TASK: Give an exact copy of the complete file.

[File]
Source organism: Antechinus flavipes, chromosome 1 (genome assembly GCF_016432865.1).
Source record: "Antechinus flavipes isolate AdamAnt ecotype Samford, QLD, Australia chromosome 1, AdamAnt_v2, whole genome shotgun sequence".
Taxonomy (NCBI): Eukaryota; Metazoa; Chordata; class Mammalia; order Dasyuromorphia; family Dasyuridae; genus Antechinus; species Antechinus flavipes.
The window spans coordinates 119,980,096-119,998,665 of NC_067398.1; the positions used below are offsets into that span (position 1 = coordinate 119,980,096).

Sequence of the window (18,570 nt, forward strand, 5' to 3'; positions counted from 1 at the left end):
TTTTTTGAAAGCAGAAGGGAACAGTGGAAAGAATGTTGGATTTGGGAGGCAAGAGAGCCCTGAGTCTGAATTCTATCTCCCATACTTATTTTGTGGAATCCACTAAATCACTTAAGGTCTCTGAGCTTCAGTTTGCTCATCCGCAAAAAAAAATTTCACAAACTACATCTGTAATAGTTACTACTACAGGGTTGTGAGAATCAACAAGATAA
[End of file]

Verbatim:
Source organism: Antechinus flavipes, chromosome 1 (genome assembly GCF_016432865.1).
Source record: "Antechinus flavipes isolate AdamAnt ecotype Samford, QLD, Australia chromosome 1, AdamAnt_v2, whole genome shotgun sequence".
Taxonomy (NCBI): Eukaryota; Metazoa; Chordata; class Mammalia; order Dasyuromorphia; family Dasyuridae; genus Antechinus; species Antechinus flavipes.
The window spans coordinates 119,980,096-119,998,665 of NC_067398.1; the positions used below are offsets into that span (position 1 = coordinate 119,980,096).

Sequence of the window (18,570 nt, forward strand, 5' to 3'; positions counted from 1 at the left end):
TTTTTTGAAAGCAGAAGGGAACAGTGGAAAGAATGTTGGATTTGGGAGGCAAGAGAGCCCTGAGTCTGAATTCTATCTCCCATACTTATTTTGTGGAATCCACTAAATCACTTAAGGTCTCTGAGCTTCAGTTTGCTCATCCGCAAAAAAAAATTTCACAAACTACATCTGTAATAGTTACTACTACAGGGTTGTGAGAATCAACAAGATAA